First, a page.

Building the solution: Part 1 – The Format Wars

One of the fundamental questions when dealing with video on the web is: what format do I use? This question actually seems a lot easier to answer today than it was even in recent memory with the apparent dominance of Flash 8 video as the format of choice.

Flash had been showing up mostly on smaller sites, but recently I’ve started to notice more and more of the commercial news sites (like Foxnews) using Flash. I think I can safely say at this point that Real and Quicktime are dead as web video formats. WMV still has a little life, but given the horrible bugginess of the web control, I expect to see WMV disappear pretty quickly.

More and more of the sites using Flash are delivering good quality, fast serving, and great cross-platform/browser compatibility. Add to this the ability to brand/customize your player, plus supply a bloggable version, and the solution is awfully compelling. (One of the implications here is that if you’re not using Flash, then you’re at a competitive disadvantage).

One of the knocks against Flash has been the requirement to pay server licensing fees for the Flash video streaming server. Could this be the reason that YouTube appears to be using progressive download instead of streaming? It’s an interesting question since in theory streaming should save you a lot in bandwidth costs, for the simple reason that LOTS of video downloaded through an HTTP GET never gets watched by the user.

The server license cost can be offset somewhat by the fact that most of the CDNs are now supporting Flash streaming (see Limelight Networks or Vital Stream), although the Flash service does command a price premium.

So now that you’ve choosen Flash, how do you get your video into that format? Most of the authoring tools support a Flash codec, but for on-demand server encoding, you need an automatable solution. One that seems popular is On2, whose Flix Engine product supports server side Flash encoding. Anyone want to suggest any others or share your experience with them?

8 comments so far

  1. Erik on

    There’s no doubt that Flash is a much better video environment. One of the best things is that you’re pretty much guaranteed a consistent user experience across different browsers and OSes (no more WMV for PCs and QuickTime for Apples). I hope you’re right on this one.

  2. Kaz on

    I see that many vow sites are using Flash and you state that wmv does not have much life left… May ask why your company gofish.com is using wmv? Just curious.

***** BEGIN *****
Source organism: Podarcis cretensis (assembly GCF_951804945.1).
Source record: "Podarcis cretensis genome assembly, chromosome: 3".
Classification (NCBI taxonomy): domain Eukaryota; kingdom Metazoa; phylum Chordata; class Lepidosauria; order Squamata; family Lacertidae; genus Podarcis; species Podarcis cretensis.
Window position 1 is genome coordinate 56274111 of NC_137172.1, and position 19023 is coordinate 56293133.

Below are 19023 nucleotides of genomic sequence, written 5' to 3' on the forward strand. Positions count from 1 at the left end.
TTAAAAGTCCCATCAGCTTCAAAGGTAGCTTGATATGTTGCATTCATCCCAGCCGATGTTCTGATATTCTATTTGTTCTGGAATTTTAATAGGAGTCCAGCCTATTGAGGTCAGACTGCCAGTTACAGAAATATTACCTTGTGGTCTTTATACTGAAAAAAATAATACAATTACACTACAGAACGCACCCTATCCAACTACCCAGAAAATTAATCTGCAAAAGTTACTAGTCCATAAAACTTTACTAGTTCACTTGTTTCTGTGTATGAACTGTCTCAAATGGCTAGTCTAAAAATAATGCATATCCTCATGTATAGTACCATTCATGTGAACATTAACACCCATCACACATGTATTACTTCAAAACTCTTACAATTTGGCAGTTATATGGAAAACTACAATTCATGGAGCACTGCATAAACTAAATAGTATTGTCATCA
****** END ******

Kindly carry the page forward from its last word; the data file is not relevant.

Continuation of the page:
3. videoontheweb on

    We are going to be rolling out Flash at gofish very soon (next few weeks). We had historic reasons for using WMV, but have been planning the move to Flash for a while.

  4. Jules on

    I’m going to use Flash 8 video on one of our websites and currently considering to buy On2 Flix. Can you tell me what encoding technology you are going to use for flash 8 video ? and why..

  5. videoontheweb on

    We are evaluating On2 right now. They seem to be the defacto standard for server-side Flash generation. We have not actually looked at the Flix engine, because it’s sort of “shrink wrapped” and offers less flexibility. Instead we are looking at using their DirectShow filter which will give us more control over the transcode process. If I were looking for something simpler I would probably go with Flix. I will post more when I have more to report.

  6. Thomas on

    For a new venture, I have been testing out the Turbine Video Engine SDK from Blue Pacific Software (http://www.blue-pacific.com). Its immediate API is limited to Microsoft COM+ and .NET use but that API could be easy wrapped to work with other application development technologies, were that your intent. At about US$ 1500 for a server license, it seems pretty affordable and, in my initial testing, it seems to be pretty performant in both synchronous as well as asynchronous encoding to Flash.

  7. scottp on

    Thomas – thanks for the note. I should point out however that I don’t believe the Turbine engine supports Flash 8 format, only previous formats. That’s OK (I believe YouTube uses pre-Flash 8 video, or at least they did originally), but people should know that the Flash 8 codec gives better quality results, and the On2 solution supports both versions.

  8. Thomas on

    It doesn’t look like Turbine supports the Flash 8 format. I’m relatively new to Flash, so I’m very undiscerning even when it comes to such important differences. Thanks for the great blog and the diversity of topics – I feel much more informed about Web-based video since I started reading your materials.


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